Specsavers International Healthcare Ltd and Others v Asda Stores Ltd: ChD 30 Jul 2010

The claimant complained of the defendant’s use of its trade marks alleging infringement and passing off when it relaunched its own optician services. Having had advance notice of the details of the proposed campaign, the claimants had launched their own pre-emptive campaign. They now admitted misuse of the confidential information acquired.
Held: The claim succeeded on one point but failed on the others. The Asda campaign had started with the claimant’s materials and worked away to what it considered to be a safe distance. The strap lines used were a parody of the claimant, but there first consideration was the emphasis on price advantage. That the defendant had approached the matter in this way supported in a limited way an assertion of intended confusion. The claim as to the logo failed. The ovals did not merge as was characteristic of the claimant’s logo. As to the strap lines used: ‘at one level there is a plain and close similarity between ‘Specsavers’ and ‘spec saver’. They are not identical, but they are closely similar. That is obvious from just looking at them, and the notion of parody, which Asda wanted, would not work if there were no similarity. But that does not entitle Specsavers to succeed. They need to establish that that similarity gives rise to a likelihood of confusion, or a likelihood of association.’ It was a contrast which was intended to be created, not confusion.
As to the claim under Article 9(1)(c): ‘it is necessary to show a link between the offending sign, in the sense of calling the registered mark to mind; that an advantage is gained thereby; and that that advantage is unfair. Here the campaign had set out to call the Specsavers to mind and had succeeded. As to the unfairness this related also to the element of ‘riding on the coat tails’ of Specsaver. This Asda had done. In this area, Asda’s intention was relevant: ‘calling the brand to mind in this way inevitably, and predictably, calls other aspects of it to mind. That is why it was done.’ It was using Specsavers’ established cachet for its own purposes. The claim in passing off failed.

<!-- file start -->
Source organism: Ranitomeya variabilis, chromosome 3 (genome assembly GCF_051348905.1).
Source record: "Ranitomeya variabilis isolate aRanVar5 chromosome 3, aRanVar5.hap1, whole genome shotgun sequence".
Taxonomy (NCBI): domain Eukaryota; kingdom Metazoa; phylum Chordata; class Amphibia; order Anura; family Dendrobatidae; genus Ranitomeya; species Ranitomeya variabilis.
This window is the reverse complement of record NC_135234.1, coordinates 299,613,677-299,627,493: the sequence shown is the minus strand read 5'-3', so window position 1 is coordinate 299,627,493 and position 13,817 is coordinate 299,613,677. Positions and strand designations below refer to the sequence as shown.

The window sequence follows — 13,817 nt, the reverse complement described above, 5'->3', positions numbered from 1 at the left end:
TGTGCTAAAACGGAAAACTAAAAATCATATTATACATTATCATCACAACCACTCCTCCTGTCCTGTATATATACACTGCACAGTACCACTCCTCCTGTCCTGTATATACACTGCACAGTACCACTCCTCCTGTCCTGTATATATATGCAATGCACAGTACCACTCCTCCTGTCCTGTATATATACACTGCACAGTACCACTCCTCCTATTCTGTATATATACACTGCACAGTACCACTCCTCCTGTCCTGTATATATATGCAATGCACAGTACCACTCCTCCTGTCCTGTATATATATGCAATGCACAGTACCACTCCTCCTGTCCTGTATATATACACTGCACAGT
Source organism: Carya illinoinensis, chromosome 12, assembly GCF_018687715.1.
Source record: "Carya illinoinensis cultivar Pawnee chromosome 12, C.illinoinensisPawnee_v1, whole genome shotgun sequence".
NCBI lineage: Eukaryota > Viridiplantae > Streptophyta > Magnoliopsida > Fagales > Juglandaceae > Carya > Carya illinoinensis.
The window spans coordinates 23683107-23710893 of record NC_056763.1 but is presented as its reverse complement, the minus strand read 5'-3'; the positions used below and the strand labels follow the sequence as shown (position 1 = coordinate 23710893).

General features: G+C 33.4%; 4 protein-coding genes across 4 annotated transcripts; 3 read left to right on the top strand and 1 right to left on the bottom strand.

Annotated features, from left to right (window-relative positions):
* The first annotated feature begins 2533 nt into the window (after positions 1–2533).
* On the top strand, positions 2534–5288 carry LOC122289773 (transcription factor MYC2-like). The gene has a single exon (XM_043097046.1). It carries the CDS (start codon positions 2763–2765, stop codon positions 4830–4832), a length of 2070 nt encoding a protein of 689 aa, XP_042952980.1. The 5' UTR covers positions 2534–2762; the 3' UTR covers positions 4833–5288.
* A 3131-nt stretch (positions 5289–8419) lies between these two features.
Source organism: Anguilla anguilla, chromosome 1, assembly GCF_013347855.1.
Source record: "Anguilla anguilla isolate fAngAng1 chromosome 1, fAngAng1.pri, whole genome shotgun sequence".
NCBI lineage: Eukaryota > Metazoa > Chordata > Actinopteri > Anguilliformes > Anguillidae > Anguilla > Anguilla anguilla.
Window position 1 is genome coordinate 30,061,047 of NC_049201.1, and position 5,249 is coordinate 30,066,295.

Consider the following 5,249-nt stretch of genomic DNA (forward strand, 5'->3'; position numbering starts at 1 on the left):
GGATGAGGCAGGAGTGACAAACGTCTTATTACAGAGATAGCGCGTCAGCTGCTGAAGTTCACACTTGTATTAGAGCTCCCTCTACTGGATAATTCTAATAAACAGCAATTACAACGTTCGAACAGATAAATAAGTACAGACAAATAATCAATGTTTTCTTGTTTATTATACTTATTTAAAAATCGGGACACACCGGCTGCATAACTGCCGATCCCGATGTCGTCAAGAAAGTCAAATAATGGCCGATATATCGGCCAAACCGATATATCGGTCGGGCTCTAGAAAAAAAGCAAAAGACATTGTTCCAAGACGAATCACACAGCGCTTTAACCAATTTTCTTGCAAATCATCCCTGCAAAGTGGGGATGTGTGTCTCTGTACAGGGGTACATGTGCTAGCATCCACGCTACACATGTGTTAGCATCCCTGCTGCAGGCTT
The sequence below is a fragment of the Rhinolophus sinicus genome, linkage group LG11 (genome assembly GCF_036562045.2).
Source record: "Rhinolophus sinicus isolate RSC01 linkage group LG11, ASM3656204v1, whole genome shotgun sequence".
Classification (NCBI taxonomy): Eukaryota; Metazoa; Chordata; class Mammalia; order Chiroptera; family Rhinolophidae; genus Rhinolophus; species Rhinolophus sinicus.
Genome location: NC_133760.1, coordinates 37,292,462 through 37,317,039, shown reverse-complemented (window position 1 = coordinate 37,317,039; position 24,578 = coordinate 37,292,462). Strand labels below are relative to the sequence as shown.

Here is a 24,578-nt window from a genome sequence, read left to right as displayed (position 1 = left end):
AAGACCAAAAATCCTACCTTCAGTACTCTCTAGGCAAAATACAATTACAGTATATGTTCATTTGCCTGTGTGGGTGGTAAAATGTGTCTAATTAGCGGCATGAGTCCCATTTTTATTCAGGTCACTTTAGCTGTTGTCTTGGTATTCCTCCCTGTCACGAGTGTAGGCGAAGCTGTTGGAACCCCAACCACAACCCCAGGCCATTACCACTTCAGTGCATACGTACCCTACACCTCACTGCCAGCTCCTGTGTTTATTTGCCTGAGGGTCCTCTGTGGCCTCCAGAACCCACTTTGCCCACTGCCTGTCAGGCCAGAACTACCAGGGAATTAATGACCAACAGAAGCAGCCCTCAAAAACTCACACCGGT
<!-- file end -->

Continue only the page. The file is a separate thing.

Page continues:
Mann J


[2010] EWHC 2035 (Ch), [2011] FSR 1




England and Wales


CitedUnited Biscuits v Asda ChD 1997
Robert Walker J upheld a claim in passing off notwithstanding the existence of different branding. He said: ‘But it seems to me to be likely that [certain individuals acting for the defendants] were, under advice, seeking to make only such changes . .
CitedLloyd Schuhfabrik Meyer v Klijsen Handel ECJ 22-Jun-1999
ECJ In accordance with the division of functions provided for by Article 177 of the Treaty (now Article 234 EC), the role of the Court of Justice is limited to providing the national court with the guidance on . .
CitedLTJ Diffusion SA v Sadas Vertbaudet SA ECJ 20-Mar-2003
The Directive protected a trade mark owner against use in the course of trade of ‘any sign which is identical with’ the registered mark.
Held: A use was identical within the article if, when used, it both reproduced without any modification or . .
CitedO2 Holdings Limited and O2 (UK) Limited -v -Hutchison 3G UK Limited ECJ 31-Jan-2008
ECJ (Opinion of Advocate General Mengozzi) Directive 84/450/EEC Comparative advertising Use of a competitor’s trade mark or of a sign similar to a competitor’s trade mark in comparative advertising Applicability . .
CitedWhirlpool Corporation and Another v Kenwood Ltd CA 23-Jul-2009
Allegation of infringement of trade mark. . .
CitedIntel Corporation v CPM United Kingdom Ltd (Approximation Of Laws) ECJ 27-Nov-2008
Europa Directive 89/104/EEC Trade marks Article 4(4)(a) Trade marks with a reputation – Protection against the use of a later identical or similar mark Use which takes or would take unfair advantage of, or is or . .

Cited by:

CitedA and E Television Networks Llc and Another v Discovery Communications Europe Ltd ChD 1-Feb-2013
The claimants had operated the ‘History’ and associated variant TV channels and trade marks. The claimed that the defendant’s ‘Discovery History’ channels were in breach. The defendants challenged the validity of the trade marks. The court now . .
Lists of cited by and citing cases may be incomplete.

Intellectual Property, European

Updated: 06 February 2022; Ref: scu.421362